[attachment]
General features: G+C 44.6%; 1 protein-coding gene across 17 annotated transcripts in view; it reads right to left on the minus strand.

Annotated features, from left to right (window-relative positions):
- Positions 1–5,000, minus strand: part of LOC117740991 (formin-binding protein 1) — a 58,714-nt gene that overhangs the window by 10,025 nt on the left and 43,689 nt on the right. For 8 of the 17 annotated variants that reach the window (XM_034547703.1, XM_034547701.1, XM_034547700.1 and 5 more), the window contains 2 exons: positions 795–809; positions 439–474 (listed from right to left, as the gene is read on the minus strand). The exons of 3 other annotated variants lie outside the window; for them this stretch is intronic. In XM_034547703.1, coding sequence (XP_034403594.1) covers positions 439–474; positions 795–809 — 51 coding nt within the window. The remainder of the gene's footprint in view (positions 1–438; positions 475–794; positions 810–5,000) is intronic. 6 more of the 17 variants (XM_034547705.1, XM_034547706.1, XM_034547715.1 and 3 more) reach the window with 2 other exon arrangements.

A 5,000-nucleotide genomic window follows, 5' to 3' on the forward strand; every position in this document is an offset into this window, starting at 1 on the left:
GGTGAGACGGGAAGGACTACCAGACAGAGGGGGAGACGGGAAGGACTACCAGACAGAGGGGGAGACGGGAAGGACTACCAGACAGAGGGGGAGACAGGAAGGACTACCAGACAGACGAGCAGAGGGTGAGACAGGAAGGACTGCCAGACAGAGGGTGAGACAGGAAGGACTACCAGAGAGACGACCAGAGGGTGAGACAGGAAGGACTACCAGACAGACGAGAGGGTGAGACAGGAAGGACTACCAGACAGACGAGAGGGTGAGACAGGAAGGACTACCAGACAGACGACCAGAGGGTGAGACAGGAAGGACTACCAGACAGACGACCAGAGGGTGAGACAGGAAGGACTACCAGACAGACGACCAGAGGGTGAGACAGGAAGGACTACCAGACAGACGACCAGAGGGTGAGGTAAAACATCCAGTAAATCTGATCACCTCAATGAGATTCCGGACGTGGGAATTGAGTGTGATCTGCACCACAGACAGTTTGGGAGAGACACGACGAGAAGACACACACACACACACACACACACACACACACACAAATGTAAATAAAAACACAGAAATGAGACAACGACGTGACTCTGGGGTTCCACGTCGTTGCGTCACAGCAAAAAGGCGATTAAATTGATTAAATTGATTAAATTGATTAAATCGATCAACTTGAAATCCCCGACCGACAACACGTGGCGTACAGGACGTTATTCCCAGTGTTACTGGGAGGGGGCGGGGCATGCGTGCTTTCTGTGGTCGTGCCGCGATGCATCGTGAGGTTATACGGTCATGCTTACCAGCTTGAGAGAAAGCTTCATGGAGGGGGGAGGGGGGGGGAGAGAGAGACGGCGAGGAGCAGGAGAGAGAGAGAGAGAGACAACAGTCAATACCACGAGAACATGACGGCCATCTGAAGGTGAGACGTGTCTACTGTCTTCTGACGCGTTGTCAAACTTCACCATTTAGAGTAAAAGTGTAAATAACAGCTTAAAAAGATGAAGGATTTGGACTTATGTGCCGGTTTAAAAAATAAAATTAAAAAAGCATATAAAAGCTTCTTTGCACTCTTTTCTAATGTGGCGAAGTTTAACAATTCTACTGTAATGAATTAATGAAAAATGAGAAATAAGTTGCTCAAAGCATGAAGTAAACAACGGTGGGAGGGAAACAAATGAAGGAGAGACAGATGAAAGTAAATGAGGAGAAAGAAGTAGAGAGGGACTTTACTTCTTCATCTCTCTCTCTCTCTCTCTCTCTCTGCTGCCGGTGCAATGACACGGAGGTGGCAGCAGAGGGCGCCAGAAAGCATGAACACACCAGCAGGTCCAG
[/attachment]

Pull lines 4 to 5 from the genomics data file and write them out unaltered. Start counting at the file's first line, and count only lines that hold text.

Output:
A 5,000-nucleotide genomic window follows, 5' to 3' on the forward strand; every position in this document is an offset into this window, starting at 1 on the left:
GGTGAGACGGGAAGGACTACCAGACAGAGGGGGAGACGGGAAGGACTACCAGACAGAGGGGGAGACGGGAAGGACTACCAGACAGAGGGGGAGACAGGAAGGACTACCAGACAGACGAGCAGAGGGTGAGACAGGAAGGACTGCCAGACAGAGGGTGAGACAGGAAGGACTACCAGAGAGACGACCAGAGGGTGAGACAGGAAGGACTACCAGACAGACGAGAGGGTGAGACAGGAAGGACTACCAGACAGACGAGAGGGTGAGACAGGAAGGACTACCAGACAGACGACCAGAGGGTGAGACAGGAAGGACTACCAGACAGACGACCAGAGGGTGAGACAGGAAGGACTACCAGACAGACGACCAGAGGGTGAGACAGGAAGGACTACCAGACAGACGACCAGAGGGTGAGGTAAAACATCCAGTAAATCTGATCACCTCAATGAGATTCCGGACGTGGGAATTGAGTGTGATCTGCACCACAGACAGTTTGGGAGAGACACGACGAGAAGACACACACACACACACACACACACACACACACACAAATGTAAATAAAAACACAGAAATGAGACAACGACGTGACTCTGGGGTTCCACGTCGTTGCGTCACAGCAAAAAGGCGATTAAATTGATTAAATTGATTAAATTGATTAAATCGATCAACTTGAAATCCCCGACCGACAACACGTGGCGTACAGGACGTTATTCCCAGTGTTACTGGGAGGGGGCGGGGCATGCGTGCTTTCTGTGGTCGTGCCGCGATGCATCGTGAGGTTATACGGTCATGCTTACCAGCTTGAGAGAAAGCTTCATGGAGGGGGGAGGGGGGGGGAGAGAGAGACGGCGAGGAGCAGGAGAGAGAGAGAGAGAGACAACAGTCAATACCACGAGAACATGACGGCCATCTGAAGGTGAGACGTGTCTACTGTCTTCTGACGCGTTGTCAAACTTCACCATTTAGAGTAAAAGTGTAAATAACAGCTTAAAAAGATGAAGGATTTGGACTTATGTGCCGGTTTAAAAAATAAAATTAAAAAAGCATATAAAAGCTTCTTTGCACTCTTTTCTAATGTGGCGAAGTTTAACAATTCTACTGTAATGAATTAATGAAAAATGAGAAATAAGTTGCTCAAAGCATGAAGTAAACAACGGTGGGAGGGAAACAAATGAAGGAGAGACAGATGAAAGTAAATGAGGAGAAAGAAGTAGAGAGGGACTTTACTTCTTCATCTCTCTCTCTCTCTCTCTCTCTCTGCTGCCGGTGCAATGACACGGAGGTGGCAGCAGAGGGCGCCAGAAAGCATGAACACACCAGCAGGTCCAG